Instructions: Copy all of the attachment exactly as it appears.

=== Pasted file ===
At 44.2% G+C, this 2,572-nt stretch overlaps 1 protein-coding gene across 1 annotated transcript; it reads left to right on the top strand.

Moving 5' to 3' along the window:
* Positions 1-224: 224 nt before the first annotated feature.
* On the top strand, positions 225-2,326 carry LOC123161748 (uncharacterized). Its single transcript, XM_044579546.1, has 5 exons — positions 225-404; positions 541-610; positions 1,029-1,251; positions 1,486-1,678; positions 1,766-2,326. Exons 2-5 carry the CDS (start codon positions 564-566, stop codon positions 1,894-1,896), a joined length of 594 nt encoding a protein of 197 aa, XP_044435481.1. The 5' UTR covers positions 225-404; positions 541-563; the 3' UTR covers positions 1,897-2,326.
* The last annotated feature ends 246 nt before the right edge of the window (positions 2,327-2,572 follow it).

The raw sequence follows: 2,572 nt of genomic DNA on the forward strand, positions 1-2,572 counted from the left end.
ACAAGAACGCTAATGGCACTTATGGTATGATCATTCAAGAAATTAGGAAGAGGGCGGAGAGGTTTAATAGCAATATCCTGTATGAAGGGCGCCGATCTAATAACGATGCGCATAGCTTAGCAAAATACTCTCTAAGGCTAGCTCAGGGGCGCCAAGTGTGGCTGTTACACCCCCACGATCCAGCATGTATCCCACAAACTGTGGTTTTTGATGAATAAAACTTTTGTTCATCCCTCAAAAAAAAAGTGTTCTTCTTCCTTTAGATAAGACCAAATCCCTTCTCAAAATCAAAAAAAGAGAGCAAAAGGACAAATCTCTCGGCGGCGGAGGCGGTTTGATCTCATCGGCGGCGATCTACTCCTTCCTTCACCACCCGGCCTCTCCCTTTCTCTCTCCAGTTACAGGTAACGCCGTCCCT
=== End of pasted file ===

At 44.2% G+C, this 2,572-nt stretch overlaps 1 protein-coding gene across 1 annotated transcript; it reads left to right on the top strand.

Moving 5' to 3' along the window:
* Positions 1-224: 224 nt before the first annotated feature.
* On the top strand, positions 225-2,326 carry LOC123161748 (uncharacterized). Its single transcript, XM_044579546.1, has 5 exons — positions 225-404; positions 541-610; positions 1,029-1,251; positions 1,486-1,678; positions 1,766-2,326. Exons 2-5 carry the CDS (start codon positions 564-566, stop codon positions 1,894-1,896), a joined length of 594 nt encoding a protein of 197 aa, XP_044435481.1. The 5' UTR covers positions 225-404; positions 541-563; the 3' UTR covers positions 1,897-2,326.
* The last annotated feature ends 246 nt before the right edge of the window (positions 2,327-2,572 follow it).

The raw sequence follows: 2,572 nt of genomic DNA on the forward strand, positions 1-2,572 counted from the left end.
ACAAGAACGCTAATGGCACTTATGGTATGATCATTCAAGAAATTAGGAAGAGGGCGGAGAGGTTTAATAGCAATATCCTGTATGAAGGGCGCCGATCTAATAACGATGCGCATAGCTTAGCAAAATACTCTCTAAGGCTAGCTCAGGGGCGCCAAGTGTGGCTGTTACACCCCCACGATCCAGCATGTATCCCACAAACTGTGGTTTTTGATGAATAAAACTTTTGTTCATCCCTCAAAAAAAAAGTGTTCTTCTTCCTTTAGATAAGACCAAATCCCTTCTCAAAATCAAAAAAAGAGAGCAAAAGGACAAATCTCTCGGCGGCGGAGGCGGTTTGATCTCATCGGCGGCGATCTACTCCTTCCTTCACCACCCGGCCTCTCCCTTTCTCTCTCCAGTTACAGGTAACGCCGTCCCT